Champagne glass eye view
So I had two functions across two different weekends at mine, a high tea with the ladies and morning tea baby shower with workmates.
But I was thrifty about it: you’ll note each function is decorated with the same bunch of flowers. White lisianthus and small green chrysanthemums. When I was getting ready for the baby shower, I cut off another inch of the plant stalks, refreshed their water and got rid of any manky leaves and flowers.
Baby shower all set up
I couldn’t be bothered doing a lot of washing up for the baby shower, so I used bamboo cutlery that I bought from Eco Toys. I bought the cutlery last year, for my birthday party (along with bamboo plates and biodegradable paper cups) and I still have plenty of supplies left: the idea being to be able to use sustainable, renewable, compostable and/or recyclable items when I have BBQs, parties and etc and I don’t want to do a lot of washing up.
After a party catering for 25+ people, 4+ BBQs, a baby shower and a couple of other events – it’s working pretty well so far. And not enormously different in terms of cost compared to the non-sustainable, non-recyclable plastic forks, spoons and cups sent to landfill every year. I just bought in bulk to justify postage (and I bought from a reputable supplier).
All set up for the Baby Shower
I did have to use porcelain side plates instead of bamboo plates, as everyone was seated in the lounge and resting their plates on their laps.
For the Downton-esque ladies high tea there were only 4 ladies, plus a mini me (4.5 of us), with the Editor-In-Waiting bringing her 2 year old daughter. So easier to clean up from – you might recognise some of the decorations from Getting out the best silver.
Champagne eye view, with some height thanks to a portrait orientation.
See The things you can do with Crostini for the recipes of the different crostini featured at both the morning tea and high tea.
Victoria Sponge cake filled with whipped cream and home-made mulberry jam and home-made mulberry syrup.
One interesting fact about the difference between high tea and afternoon tea, is although now high tea has been claimed as refined and classy exercise, it actually originated with the Victorian working classes while afternoon tea was the province of the wealthy upper and middle classes:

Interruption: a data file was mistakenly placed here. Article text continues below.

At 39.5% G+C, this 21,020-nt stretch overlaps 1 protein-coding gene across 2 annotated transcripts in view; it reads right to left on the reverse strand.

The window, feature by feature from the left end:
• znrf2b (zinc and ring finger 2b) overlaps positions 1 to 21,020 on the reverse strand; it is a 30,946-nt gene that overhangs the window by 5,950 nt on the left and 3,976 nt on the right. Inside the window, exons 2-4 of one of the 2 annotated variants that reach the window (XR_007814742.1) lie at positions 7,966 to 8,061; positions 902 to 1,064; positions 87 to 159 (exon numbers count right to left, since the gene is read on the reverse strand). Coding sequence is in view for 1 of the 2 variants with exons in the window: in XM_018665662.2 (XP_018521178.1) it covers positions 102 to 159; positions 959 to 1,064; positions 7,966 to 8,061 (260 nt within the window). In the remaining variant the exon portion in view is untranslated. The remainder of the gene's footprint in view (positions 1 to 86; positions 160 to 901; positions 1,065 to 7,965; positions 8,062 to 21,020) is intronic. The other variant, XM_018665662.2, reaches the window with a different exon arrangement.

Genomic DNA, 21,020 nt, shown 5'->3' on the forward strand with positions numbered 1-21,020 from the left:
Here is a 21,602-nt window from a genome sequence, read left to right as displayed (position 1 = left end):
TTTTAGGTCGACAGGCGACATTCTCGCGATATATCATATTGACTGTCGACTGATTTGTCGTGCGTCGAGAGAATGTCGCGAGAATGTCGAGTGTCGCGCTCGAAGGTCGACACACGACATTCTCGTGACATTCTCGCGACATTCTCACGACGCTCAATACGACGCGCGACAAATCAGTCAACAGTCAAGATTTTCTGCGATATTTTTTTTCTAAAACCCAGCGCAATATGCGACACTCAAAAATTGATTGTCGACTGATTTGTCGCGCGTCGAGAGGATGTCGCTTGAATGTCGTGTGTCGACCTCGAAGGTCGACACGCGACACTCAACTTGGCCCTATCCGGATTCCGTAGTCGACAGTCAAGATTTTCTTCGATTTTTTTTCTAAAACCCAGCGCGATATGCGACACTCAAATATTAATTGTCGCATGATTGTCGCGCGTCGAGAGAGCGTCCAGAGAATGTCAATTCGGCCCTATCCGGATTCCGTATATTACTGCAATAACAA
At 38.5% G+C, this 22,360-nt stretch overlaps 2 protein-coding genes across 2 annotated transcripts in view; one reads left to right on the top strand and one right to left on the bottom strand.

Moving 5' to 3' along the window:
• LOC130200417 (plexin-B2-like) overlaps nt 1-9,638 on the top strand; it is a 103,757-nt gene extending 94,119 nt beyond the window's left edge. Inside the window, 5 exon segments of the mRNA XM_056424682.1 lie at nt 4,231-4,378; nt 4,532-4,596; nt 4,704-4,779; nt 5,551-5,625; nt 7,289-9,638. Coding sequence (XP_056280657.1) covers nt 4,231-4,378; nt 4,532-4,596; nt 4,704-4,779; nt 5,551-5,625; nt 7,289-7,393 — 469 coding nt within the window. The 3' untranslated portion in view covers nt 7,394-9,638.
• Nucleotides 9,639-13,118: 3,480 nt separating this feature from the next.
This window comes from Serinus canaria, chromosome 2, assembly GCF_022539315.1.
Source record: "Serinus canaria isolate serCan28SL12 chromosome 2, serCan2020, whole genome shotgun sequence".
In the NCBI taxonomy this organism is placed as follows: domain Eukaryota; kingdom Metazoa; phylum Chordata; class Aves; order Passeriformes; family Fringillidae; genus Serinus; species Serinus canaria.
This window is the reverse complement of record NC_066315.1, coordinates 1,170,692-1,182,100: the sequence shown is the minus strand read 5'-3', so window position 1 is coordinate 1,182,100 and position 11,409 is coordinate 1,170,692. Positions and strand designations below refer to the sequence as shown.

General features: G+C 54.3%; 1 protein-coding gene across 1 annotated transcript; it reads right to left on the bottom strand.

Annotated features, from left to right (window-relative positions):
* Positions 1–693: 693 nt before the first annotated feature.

The drinking of tea not only became a social event for the upper classes, it altered the time and manner in which they took tea. Afternoon Tea became the bridge between meals because many wouldn’t eat their evening meal until maybe 8pm. As such, Afternoon Tea became a ‘mini meal’ in itself.
This was all well and good for the upper classes, but the working classes ran to a different schedule and a different budget. Tea was still quite expensive at the time and the working classes could not afford to waste it on anything other than necessities. A wearied factory worker wouldn’t arrive home until six in the evening, and when he did, he was famished! Thus, in the industrial areas of the UK (northern England and southern Scotland), the working classes evening meal evolved: high tea.
So while Afternoon Tea was largely a social event for their upper class counterparts, high tea was a necessary meal in the eighteenth and nineteenth centuries. This traditional high tea still exists for some parts of the North and Scotland.
What is high tea?
Meanwhile, afternoon tea
Afternoon Tea is a tea-related ritual, introduced in Britain in the early 1840s. It evolved as a mini meal to stem the hunger and anticipation of an evening meal at 8pm.
Afternoon Tea is a meal composed of sandwiches (usually cut delicately into ‘fingers’), scones with clotted cream and jam, sweet pastries and cakes. Interestingly, scones were not a common feature of early Afternoon Tea and were only introduced in the twentieth century.
What is afternoon tea?
Other sources indicate additional differences: High Tea had cooked food and was served at the dining table with people seated at the dining table, while Afternoon Tea was served in the parlour and eaten while seated on the more comfortable lounging chairs.
High Tea: seated at the dining table, featuring cooked savoury items.
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